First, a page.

Last week, we reported on the White House’s efforts to push drone deliveries rapidly into the future. A program would be instated, which would allow local and state governments to gain approval from the Federal Aviation Administration to finally test vital components of drone use like nighttime flights, beyond visual line of sight flights, and flights above crowds. It was only a week before that, that the FAA granted CNN a first-of-its-kind waiver to perform the latter, and it seems that Tuesday marked the moment when the FAA finally unveiled its blueprint for how this expanded testing is going to unfold.
As we all know, resolving any issues regarding nighttime drone operation, beyond visual line of sight flights, as well as over-head flights, is crucial if the U.S. ever wants to standardize drone deliveries. Beyond the visual line of sight flight, in particular, is a regulation in dire need of modification for companies such as Amazon that plan on nationwide drone deliveries. The current administration seems eager to resolve these issues. The FAA, thus far, has only granted waivers for this sort of testing on a very limited, case by case basis. This is all about to change, with the FAA’s announcement of the Unmanned Aircraft Systems Integration Pilot Program, which will hand over the responsibility of monitoring drone testing to state, local, and tribal governments. These will then serve as the main liaison with the FAA.
Transportation Secretary Elaine Chao, during a briefing on the registration process on Tuesday, said, “This is truly an important milestone in aviation innovation. These partnerships will allow local communities to experiment with new technologies like package delivery, emergency drone inspections and so much more, on terms that work for them and in ways that support a unified and safe airspace.”
If you’re a giant in the drone delivery industry, and this is somehow the first you’ve heard of this, you better hurry. According to Geekwire, this primary round of applications is open for less than three weeks.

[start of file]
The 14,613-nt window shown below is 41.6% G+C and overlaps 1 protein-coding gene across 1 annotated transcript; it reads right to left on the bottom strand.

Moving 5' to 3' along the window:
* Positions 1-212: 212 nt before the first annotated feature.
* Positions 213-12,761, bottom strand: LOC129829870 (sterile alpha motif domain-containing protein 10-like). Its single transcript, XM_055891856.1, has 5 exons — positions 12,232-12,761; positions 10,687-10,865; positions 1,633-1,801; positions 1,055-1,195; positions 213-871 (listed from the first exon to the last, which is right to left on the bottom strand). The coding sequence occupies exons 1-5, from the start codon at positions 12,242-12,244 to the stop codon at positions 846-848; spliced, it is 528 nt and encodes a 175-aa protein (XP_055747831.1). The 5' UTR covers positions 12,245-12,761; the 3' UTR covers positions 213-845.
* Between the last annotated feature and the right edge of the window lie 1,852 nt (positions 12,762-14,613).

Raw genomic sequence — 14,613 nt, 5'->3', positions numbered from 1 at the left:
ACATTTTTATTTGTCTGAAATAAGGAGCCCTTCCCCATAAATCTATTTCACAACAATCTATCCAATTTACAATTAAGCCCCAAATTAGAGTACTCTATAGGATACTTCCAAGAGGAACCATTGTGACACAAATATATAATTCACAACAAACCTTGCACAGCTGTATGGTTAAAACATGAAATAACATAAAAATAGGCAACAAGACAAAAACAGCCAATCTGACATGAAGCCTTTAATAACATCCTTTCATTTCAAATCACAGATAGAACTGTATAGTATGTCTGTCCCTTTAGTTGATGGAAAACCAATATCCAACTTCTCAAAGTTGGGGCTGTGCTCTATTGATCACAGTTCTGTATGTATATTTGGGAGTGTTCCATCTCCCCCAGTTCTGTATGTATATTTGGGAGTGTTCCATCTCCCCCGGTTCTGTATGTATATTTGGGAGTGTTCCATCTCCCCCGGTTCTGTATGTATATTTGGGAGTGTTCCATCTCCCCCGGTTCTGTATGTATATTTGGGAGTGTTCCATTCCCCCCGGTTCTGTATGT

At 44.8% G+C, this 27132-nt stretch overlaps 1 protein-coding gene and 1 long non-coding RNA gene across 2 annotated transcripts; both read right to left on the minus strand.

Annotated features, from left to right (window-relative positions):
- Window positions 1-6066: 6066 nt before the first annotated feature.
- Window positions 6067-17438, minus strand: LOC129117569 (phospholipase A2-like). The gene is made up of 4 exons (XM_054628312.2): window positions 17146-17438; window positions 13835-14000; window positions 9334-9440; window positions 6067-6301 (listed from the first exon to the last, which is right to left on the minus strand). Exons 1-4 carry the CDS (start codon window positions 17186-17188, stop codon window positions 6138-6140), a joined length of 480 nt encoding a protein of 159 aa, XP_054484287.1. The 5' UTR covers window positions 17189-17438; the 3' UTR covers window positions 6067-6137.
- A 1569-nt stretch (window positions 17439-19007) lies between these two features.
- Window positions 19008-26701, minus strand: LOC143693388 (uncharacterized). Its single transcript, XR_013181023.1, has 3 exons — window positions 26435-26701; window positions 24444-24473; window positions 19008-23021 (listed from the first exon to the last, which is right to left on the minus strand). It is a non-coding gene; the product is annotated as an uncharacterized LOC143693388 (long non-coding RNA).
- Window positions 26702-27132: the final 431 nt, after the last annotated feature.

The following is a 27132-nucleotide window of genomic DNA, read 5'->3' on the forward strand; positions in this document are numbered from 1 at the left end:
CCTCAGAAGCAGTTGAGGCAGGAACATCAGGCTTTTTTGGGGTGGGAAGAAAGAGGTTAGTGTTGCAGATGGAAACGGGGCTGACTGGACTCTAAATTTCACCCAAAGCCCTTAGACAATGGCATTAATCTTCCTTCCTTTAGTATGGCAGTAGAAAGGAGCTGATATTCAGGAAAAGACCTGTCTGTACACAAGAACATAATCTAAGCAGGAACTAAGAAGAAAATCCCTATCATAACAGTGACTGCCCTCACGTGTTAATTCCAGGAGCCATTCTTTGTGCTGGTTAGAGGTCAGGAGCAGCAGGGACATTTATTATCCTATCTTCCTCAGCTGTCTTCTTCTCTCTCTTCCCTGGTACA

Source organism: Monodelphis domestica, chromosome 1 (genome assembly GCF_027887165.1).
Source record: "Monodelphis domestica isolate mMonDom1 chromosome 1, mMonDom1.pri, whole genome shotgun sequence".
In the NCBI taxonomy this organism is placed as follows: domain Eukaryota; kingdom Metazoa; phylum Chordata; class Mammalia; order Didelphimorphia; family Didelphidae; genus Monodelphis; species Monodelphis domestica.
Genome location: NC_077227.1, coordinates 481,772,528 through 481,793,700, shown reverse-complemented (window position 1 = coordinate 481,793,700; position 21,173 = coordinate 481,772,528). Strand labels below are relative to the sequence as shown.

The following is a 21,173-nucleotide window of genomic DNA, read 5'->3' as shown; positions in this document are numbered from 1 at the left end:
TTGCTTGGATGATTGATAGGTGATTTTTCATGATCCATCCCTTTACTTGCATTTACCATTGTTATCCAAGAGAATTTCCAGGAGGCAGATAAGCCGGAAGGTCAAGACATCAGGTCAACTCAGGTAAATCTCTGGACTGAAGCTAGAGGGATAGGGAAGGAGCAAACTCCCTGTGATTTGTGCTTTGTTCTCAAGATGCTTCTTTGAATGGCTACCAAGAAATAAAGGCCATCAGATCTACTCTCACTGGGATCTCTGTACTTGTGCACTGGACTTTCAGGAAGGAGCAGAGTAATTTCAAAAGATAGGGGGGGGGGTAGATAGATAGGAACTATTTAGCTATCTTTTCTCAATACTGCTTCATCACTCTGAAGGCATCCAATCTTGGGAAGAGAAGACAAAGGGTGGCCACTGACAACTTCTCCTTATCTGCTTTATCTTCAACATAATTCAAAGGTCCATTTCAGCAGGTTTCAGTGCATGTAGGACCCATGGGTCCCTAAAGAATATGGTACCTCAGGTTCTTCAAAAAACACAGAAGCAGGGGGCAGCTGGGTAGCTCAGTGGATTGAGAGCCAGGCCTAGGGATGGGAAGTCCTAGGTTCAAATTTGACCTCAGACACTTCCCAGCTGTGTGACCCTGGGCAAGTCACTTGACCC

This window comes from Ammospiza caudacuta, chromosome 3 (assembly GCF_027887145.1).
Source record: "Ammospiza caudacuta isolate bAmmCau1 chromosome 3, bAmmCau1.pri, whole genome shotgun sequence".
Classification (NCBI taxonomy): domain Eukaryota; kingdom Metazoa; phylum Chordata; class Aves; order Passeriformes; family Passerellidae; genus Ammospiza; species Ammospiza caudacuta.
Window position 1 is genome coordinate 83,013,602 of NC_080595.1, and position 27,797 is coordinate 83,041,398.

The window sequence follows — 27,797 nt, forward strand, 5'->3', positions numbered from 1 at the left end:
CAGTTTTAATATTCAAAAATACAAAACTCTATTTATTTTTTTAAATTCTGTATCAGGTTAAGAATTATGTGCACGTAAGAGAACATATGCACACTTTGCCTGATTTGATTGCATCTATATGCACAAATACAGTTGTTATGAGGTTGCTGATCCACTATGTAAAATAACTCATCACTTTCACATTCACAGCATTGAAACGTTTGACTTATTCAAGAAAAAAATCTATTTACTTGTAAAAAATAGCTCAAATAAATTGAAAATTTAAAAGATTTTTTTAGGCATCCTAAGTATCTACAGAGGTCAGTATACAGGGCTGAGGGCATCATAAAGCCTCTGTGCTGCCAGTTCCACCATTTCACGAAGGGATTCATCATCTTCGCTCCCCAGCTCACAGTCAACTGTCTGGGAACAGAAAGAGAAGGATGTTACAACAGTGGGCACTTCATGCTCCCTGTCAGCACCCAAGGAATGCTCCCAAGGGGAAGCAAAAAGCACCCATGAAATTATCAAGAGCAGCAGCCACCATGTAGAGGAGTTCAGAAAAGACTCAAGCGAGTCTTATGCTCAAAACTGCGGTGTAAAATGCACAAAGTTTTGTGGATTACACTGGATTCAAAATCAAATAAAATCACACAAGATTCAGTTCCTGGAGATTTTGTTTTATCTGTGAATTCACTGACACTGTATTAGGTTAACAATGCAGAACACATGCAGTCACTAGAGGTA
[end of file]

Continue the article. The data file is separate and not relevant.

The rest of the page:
“After receiving all the applications, we’ll select at least five communities to participate in the program,” said FAA administrator Michael Huerta. “Each jurisdiction will be responsible for collecting usage, safety and community feedback data. We’ll use this information to help guide our drone integration efforts on a forward basis,” he added.
Amazon, for one, seems extremely pleased with this announcement. In an email to Geekwire, vice president of Amazon Prime Air, Gur Kimchi, said, “Amazon supports the administration’s efforts to create a pilot program aimed at keeping America at the forefront of aviation and drone innovation.” He added, "At Amazon Prime Air, we’re focused on getting packages to customers in 30 minutes or less using the latest drone technology, and we look forward to working with the administration, states, and municipalities to make this a reality.”
Amazon, of course, is at the forefront when it comes to expanding its business domestically via drones, and working together with the FAA and the government to do so. This is all very exciting to witness, as it certainly looks like this whole drone delivery myth has skewed closer toward reality in just a few months. Who knows what the next few months will bring? Stay tuned.